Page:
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2011 12 People You Need to Know: Randy Bacon

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Randy Bacon’s foray into photography started at age 15, when his mother gave him a Pentax 35mm camera.

Since then, his interest in the art of pictures has developed into a full-time career.

While Bacon’s been shooting since at least the mid-1980s, it wasn’t until 10 years ago that he left a high-ranking position at MWM Dexter to work as a photographer full time.

Initially, he was apprehensive about taking the leap, but the encouragement of his wife, Shannon, and his passion for art won out.

“You’ve got all this stability, so that first step is very, very difficult, but what I found was once I actually made the first step, it’s been awesome,” he says.

Bacon’s photography has captured thousands of commissioned personal portraits, as well as the humanitarian aid work of Springfield-based Convoy of Hope and families served by local grief support group Lost & Found. His commercial and editorial clients include Seventeen and Time magazines, Nestlé Corp. and Pepperidge Farms, according to www.randybacon.com.

Bacon says he uses his prior years of business experience to meet the daily challenges of running his company.

“I consider myself a good businessman, especially considering I’m an artist,” Bacon says. “By understanding how to do business plans, read a profit and loss statement and balance sheet, and understanding expense structures and all these different things, it actually helped me create a successful business which allows me to be more true to my art and not have to sell out.”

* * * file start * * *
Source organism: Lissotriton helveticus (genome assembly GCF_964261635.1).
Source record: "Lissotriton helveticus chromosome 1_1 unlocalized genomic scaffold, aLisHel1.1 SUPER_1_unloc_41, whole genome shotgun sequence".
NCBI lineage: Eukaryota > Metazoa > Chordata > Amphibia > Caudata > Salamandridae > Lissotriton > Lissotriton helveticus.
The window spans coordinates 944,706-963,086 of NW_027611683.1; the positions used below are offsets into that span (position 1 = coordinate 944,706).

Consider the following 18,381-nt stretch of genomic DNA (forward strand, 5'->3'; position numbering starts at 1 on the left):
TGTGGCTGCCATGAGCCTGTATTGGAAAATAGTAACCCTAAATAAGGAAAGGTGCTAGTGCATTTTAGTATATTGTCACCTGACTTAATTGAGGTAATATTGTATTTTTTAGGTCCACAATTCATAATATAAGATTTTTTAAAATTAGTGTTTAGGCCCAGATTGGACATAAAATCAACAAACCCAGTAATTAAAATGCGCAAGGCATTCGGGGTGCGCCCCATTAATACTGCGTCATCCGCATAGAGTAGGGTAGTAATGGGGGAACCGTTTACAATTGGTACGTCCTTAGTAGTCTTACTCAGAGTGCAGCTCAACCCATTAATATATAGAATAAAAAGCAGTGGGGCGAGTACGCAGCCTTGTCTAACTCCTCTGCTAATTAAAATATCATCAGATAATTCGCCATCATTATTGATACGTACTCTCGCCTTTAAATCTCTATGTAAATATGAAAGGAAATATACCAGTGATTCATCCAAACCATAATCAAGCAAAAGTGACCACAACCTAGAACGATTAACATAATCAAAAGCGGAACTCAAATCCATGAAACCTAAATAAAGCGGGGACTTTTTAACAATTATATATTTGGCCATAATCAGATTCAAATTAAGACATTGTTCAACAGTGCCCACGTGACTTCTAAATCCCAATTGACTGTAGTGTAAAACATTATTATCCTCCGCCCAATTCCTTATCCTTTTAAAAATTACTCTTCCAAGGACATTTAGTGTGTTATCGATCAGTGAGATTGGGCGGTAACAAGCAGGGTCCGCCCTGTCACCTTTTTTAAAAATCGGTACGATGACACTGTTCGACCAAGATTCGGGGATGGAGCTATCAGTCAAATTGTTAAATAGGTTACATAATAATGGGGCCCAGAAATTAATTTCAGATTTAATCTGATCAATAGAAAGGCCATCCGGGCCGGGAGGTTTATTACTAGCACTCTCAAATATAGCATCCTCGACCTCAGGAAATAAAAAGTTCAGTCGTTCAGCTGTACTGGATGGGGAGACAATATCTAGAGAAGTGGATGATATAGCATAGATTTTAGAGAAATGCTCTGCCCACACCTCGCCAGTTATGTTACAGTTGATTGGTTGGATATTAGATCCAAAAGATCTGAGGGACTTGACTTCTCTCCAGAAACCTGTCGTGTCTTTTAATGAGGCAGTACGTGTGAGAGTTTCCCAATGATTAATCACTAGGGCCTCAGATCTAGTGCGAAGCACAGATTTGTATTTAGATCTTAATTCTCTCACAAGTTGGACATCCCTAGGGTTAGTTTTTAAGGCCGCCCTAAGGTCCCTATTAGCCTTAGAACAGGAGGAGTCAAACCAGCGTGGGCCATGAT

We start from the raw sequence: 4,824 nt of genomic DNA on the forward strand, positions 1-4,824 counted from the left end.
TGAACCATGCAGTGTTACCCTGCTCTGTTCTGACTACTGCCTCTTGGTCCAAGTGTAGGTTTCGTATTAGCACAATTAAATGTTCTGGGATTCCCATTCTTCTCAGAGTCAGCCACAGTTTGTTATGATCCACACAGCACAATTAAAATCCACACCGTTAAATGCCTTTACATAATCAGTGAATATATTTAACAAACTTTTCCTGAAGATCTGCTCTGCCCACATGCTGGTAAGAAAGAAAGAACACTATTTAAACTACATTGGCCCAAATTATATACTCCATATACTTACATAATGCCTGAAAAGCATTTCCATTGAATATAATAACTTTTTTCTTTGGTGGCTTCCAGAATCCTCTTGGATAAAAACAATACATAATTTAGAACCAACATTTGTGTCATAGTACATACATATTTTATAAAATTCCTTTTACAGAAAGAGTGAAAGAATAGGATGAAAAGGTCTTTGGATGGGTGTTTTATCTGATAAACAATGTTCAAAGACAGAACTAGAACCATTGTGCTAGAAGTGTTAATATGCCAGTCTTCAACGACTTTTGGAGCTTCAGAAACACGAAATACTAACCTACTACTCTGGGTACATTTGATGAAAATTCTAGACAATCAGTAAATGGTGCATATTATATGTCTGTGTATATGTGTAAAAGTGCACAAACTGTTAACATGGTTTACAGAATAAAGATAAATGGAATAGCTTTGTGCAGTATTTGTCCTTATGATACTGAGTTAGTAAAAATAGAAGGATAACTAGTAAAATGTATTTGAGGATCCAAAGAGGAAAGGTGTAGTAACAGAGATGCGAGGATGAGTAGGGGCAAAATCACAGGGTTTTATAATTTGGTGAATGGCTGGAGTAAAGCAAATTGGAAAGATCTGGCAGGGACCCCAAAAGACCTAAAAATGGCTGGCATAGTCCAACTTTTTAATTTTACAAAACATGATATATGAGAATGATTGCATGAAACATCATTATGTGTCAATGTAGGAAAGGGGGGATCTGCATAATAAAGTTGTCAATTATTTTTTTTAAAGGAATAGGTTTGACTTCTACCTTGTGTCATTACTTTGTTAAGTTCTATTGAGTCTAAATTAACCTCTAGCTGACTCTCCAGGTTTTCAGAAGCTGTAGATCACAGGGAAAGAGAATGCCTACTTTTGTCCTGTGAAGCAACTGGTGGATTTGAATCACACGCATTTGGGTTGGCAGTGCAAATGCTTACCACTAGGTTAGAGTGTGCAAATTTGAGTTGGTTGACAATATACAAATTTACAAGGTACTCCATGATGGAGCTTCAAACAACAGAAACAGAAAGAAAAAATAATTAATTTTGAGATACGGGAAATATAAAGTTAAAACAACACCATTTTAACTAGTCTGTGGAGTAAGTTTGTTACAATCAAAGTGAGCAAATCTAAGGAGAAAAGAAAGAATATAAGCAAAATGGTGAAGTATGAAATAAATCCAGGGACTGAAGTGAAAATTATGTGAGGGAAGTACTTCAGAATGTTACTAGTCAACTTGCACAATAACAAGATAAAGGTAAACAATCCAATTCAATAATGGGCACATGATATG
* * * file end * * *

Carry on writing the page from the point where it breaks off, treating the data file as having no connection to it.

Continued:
In 2006, he moved his downtown Springfield studio to the Monarch Art Factory, 600 W. College St., from 320 Park Central West. The Bacons are part owners of the Monarch building, where space also is leased to other arts-related businesses.

“We try to do a lot of different things to expose people to music, theater and dance,” says Bacon, whose art gallery also houses Gallery Sounds, an ongoing concert series which has hosted independent bands such as Yo La Tengo and Someone Still Loves You Boris Yeltsin.

“We’ve always got something going on down there. I always love when I go past our building and there’s life in it,” he says.

Bacon also is adding filmmaking to his repertoire. In October, his documentary, “The Last Days of Extraordinary Lives” debuted at Gillioz Theatre. The film, which chronicles the lives of terminally ill patients and their families, is being distributed to film festivals and will be shown on PBS.

No matter his medium, Bacon says he’s driven by an unyielding appreciation for the human connection.

“I’ve very simply been inspired by the fact that every person is a one-of-a-kind work of art,” he says. “I think there’s a power in the arts, period. … It’s a way of communicating that all people can understand, yet define in their own terms.”

For more information on the 12 People You Need to Know series, click here.
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